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July 4th racing detour, quick tax pit stop

One of our July 4th holiday weekend traditions is watching what the hubby and I still call the Firecracker 400. It's the NASCAR night Cup race down in Daytona held on the Saturday closest to Independence Day.

This year, though, we paid added attention to NASCAR's junior varsity series. Our interest was piqued not because Dale Earnhardt, Jr., was in the Friday night field, but because he was behind the wheel of a #3 Wrangler Chevy like the one his dad drove many years ago.

The throwback paint scheme and resurrection of the #3 was to honor Dale Earnhardt, Sr.'s posthumous induction into NASCAR's new Hall of Fame.


It was a touching and gutsy move by Junior. The young man is struggling right now and he knew that if he didn't win in the #3, the intended honor would be overshadowed by what many would see as a failure.

Well, the racing gods -- and a good engine -- were on Junior's side last night.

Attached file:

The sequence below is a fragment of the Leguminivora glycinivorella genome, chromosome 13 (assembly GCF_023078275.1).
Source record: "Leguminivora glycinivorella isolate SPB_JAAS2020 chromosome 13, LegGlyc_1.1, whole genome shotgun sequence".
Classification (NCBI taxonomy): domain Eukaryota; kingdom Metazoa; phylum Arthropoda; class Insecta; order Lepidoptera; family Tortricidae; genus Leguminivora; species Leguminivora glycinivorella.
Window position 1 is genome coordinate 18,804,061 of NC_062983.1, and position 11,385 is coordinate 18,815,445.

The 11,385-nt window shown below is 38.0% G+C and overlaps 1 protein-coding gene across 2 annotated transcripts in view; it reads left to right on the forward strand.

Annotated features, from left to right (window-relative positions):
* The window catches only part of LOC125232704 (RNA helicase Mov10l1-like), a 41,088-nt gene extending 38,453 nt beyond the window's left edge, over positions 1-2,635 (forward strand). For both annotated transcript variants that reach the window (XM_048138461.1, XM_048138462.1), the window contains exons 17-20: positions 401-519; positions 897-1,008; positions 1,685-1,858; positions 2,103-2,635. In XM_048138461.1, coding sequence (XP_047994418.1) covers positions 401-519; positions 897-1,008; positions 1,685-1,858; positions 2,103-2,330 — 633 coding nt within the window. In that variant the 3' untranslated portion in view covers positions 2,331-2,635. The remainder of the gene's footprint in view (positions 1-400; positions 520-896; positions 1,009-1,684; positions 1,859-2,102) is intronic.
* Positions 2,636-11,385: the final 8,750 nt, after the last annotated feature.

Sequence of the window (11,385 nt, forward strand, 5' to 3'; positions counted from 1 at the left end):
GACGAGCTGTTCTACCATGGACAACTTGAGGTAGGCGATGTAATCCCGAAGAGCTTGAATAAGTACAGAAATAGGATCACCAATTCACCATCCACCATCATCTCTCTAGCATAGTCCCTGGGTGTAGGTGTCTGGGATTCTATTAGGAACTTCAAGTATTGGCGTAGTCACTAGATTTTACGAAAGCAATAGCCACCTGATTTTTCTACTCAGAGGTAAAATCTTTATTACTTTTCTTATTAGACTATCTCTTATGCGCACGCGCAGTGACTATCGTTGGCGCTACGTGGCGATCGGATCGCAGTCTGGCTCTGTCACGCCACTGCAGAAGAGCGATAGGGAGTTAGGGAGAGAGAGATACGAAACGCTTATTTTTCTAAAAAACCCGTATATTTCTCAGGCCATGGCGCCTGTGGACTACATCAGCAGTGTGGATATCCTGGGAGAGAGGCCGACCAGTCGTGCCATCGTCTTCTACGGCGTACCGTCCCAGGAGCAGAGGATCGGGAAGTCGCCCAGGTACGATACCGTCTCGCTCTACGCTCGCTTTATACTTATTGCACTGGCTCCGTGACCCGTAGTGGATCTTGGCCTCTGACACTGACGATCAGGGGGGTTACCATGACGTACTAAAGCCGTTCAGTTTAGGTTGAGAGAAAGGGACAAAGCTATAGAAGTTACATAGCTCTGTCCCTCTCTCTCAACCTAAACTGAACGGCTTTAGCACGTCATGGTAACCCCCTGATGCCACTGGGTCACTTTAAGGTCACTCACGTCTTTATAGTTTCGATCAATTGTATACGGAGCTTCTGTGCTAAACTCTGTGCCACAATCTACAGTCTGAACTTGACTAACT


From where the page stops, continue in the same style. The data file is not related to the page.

Congratulations to him for the emotional win. During post-race interviews in victory lane, he looked happier than I've seen him him years.

Here's hoping Junior enjoys tonight's Cup race, too, but just not as much. I'm pulling for Jeff Gordon's #24 Dupont Chevrolet to take the checkers.

Bring back the Black 3: Fans also were thrilled to see one of Ironhead's rides back on the track.

Their reaction was further argument as to why Richard Childress needs to put the Black #3 Chevy back into regular Cup competition, as I write in June's Views from the Grandstands for Truckers News and Crazy Woman Driver for Changing Lanes.

More racing rants: My July motorsports column looks at NASCAR's short-sighted cost control measures.

Read how letting the teams that can afford to and want to spend big bucks can benefit the whole sport in Cost of 'Cost Controls' in this month's Views From the Grandstands column.

Motorsport tax break: And even on a holiday weekend, as a committed tax geek I just can't post without a tax hook. So here's the tax connection to NASCAR.

The tax extenders bill that's stalled in the Senate includes $38 million in tax breaks for NASCAR racetrack owners. Specifically, facility owners can use a quicker seven-year depreciation schedule for new construction and improvements to racetracks, grandstands, parking lots and other facilities.

This provision came in for a lot of criticism the last time the extenders were approved. The same thing is happening now, but if Congress ever does finalize this legislation, expect the tax breaks for NASCAR benefits to be there.

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